Skip to Main Content
Cyber Monday Deals Up to 70% Off - 1 Day Only! Ends in  
We have updated our Privacy Policy. Please click here to review the updates. Accept
Common Tread

Australian study looks at why car drivers pull in front of you on your motorcycle

Jan 09, 2018

It's a situation that is simultaneously common, dangerous and baffling: A car driver looks right at you as you ride toward an intersection and then pulls in front of you just the same.

It's such a common occurrence that it has its own acronym in many parts of the world: SMIDSY, short for "Sorry, mate, I didn't see you." The authors of a recent study in Australia, titled "Allocating Attention to Detect Motorcycles: The Role of Inattentional Blindness," referred to these incidents as LBFTS (looked-but-failed-to-see) crashes.

"These are the most troublesome collisions; not only are they the most common crash involving motorcycles, they are also the most difficult to understand; in clear conditions, with no other hazards or distractions and no other driving risks (e.g., alcohol, age, or fatigue), a driver will look in the direction of the oncoming motorcycle — indeed in some cases will appear to look directly at the oncoming motorcycle — but still pull out because they report simply not seeing them."

Part of the problem is the phenomenon called "inattentional blindness." Since our brains can't process every detail of our surroundings as we're whizzing down the highway at 70 mph or making our way through dense city traffic and pedestrians, we focus on the stuff that matters. Over time, we learn to expect to see certain things, such as cars and trucks coming toward us. Many drivers don't expect to see motorcycles, because they are such a tiny percentage of the total traffic flow in the United States or in Australia, where the study was done. Worse, in places where winter weather creates a non-riding season, drivers are trained even more not to expect motorcycles.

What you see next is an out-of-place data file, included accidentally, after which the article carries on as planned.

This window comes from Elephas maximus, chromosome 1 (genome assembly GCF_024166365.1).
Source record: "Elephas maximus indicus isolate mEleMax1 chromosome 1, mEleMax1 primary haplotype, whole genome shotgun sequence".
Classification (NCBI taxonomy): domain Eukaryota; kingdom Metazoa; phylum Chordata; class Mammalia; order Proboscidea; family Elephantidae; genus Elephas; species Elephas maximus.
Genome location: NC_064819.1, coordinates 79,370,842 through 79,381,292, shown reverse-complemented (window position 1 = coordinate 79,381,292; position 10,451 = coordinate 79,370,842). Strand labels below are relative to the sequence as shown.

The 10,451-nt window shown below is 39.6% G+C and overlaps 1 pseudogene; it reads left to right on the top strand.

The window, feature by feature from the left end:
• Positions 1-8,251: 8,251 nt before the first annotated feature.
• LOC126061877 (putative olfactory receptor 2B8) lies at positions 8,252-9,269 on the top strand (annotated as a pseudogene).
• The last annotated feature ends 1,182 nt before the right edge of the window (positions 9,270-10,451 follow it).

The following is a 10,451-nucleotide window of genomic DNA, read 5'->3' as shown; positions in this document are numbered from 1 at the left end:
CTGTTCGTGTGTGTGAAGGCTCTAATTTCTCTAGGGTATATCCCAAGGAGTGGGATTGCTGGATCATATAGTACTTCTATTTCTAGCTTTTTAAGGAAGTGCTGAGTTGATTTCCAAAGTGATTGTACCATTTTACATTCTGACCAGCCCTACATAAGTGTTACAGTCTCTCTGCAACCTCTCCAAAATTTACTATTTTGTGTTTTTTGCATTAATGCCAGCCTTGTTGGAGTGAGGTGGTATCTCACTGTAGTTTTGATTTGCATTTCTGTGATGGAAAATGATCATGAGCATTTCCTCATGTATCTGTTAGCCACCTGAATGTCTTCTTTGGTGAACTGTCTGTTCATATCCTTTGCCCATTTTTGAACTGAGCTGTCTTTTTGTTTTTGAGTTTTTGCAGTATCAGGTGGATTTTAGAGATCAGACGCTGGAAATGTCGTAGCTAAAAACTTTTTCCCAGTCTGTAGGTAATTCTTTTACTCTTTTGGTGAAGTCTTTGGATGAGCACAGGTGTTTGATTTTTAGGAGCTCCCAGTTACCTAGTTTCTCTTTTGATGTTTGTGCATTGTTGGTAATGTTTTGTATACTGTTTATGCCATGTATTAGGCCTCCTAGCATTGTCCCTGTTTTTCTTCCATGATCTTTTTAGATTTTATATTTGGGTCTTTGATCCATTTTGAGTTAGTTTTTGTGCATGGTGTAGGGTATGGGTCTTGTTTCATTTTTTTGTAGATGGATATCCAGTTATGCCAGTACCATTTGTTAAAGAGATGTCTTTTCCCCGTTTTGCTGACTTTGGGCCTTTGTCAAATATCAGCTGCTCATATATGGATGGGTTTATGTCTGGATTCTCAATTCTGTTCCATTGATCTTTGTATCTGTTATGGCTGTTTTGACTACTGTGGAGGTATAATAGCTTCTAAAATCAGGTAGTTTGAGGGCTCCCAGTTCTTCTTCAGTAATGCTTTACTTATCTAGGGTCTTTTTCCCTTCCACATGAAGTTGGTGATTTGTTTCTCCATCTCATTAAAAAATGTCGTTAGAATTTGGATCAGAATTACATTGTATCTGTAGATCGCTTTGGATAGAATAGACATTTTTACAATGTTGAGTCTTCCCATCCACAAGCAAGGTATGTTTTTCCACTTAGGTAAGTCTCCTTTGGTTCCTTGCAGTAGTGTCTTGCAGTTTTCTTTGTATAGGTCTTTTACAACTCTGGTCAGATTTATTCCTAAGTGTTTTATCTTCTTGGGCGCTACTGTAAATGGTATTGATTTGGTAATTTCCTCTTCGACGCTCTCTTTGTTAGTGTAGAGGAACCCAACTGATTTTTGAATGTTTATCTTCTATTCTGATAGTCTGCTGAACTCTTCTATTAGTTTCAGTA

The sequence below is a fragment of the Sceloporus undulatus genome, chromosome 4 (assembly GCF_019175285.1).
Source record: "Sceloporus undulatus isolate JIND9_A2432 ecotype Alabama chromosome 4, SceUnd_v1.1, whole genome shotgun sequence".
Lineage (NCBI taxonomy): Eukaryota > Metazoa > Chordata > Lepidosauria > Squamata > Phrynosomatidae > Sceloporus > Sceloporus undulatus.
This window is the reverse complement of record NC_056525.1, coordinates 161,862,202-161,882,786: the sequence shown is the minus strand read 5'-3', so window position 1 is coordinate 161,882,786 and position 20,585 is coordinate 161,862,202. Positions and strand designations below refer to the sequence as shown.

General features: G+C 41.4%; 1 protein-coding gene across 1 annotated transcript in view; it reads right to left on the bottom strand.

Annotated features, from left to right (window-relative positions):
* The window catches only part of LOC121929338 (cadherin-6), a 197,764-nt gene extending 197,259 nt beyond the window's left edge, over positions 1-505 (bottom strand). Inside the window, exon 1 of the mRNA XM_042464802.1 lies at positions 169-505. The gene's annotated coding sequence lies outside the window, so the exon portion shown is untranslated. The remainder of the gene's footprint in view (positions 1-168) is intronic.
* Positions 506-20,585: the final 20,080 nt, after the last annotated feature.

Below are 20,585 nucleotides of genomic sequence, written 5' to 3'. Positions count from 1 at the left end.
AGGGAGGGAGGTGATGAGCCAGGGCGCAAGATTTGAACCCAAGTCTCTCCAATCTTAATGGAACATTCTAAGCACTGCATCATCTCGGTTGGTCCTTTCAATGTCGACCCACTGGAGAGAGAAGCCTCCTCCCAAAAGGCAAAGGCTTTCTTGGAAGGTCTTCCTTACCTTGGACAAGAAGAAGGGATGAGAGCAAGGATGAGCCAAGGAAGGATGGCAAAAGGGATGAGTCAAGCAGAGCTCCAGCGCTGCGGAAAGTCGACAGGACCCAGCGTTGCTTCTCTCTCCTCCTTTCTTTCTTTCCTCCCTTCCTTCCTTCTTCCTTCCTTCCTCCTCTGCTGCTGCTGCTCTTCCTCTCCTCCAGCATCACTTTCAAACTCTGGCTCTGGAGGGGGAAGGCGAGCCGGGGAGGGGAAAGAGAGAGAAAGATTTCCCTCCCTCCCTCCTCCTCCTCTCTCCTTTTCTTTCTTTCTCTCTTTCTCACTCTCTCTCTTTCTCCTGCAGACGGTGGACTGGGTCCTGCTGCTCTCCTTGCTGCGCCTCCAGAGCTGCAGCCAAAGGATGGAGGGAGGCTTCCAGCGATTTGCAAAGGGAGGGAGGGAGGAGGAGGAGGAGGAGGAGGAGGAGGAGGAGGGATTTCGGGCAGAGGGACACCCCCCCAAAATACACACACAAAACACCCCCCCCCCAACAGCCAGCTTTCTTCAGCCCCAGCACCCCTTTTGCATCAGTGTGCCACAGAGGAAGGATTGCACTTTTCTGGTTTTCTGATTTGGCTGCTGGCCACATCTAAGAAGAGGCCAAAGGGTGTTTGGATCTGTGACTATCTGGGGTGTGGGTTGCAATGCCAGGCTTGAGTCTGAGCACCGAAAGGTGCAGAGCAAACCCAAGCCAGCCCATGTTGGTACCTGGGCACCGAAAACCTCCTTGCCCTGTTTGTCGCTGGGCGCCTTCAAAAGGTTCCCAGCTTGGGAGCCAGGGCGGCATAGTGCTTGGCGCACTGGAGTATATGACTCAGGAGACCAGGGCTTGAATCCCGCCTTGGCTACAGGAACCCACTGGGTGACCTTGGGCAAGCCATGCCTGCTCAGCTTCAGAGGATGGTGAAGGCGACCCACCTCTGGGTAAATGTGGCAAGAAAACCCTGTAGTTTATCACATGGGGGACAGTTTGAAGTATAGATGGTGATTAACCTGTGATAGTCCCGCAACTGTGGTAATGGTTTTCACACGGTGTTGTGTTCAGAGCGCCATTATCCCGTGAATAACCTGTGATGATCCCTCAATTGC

What is inattentional blindness and how does it kill us?

The LBFTS study cited an earlier study from 2013 in which drivers were shown images of situations in rural an urban areas. In some of those images, a kangaroo was inserted. In the urban scenes, fewer drivers saw the kangaroo, compared to the rural scenes. They weren't expecting a kangaroo in the city so they literally did not see it.

I first wrote about inattentional blindness in relation to motorcycle safety nearly 17 years ago, and although that was a print-only article at the time, it got more requests for republication than probably anything else I've ever written about motorcycling. That article was based on research in the United States that had nothing to do with motorcycles, but was relevant, in my opinion.

In that study, participants watched videos of teams of people in shirts of different colors passing a basketball back and forth and were told to count the passes. During the video, a person in a gorilla suit would walk through and pound her chest while looking at the camera. About half of the participants not only didn't notice the gorilla, but they also swore there was no way there could have been a gorilla in the video. They couldn't possibly have missed something like that. But they did.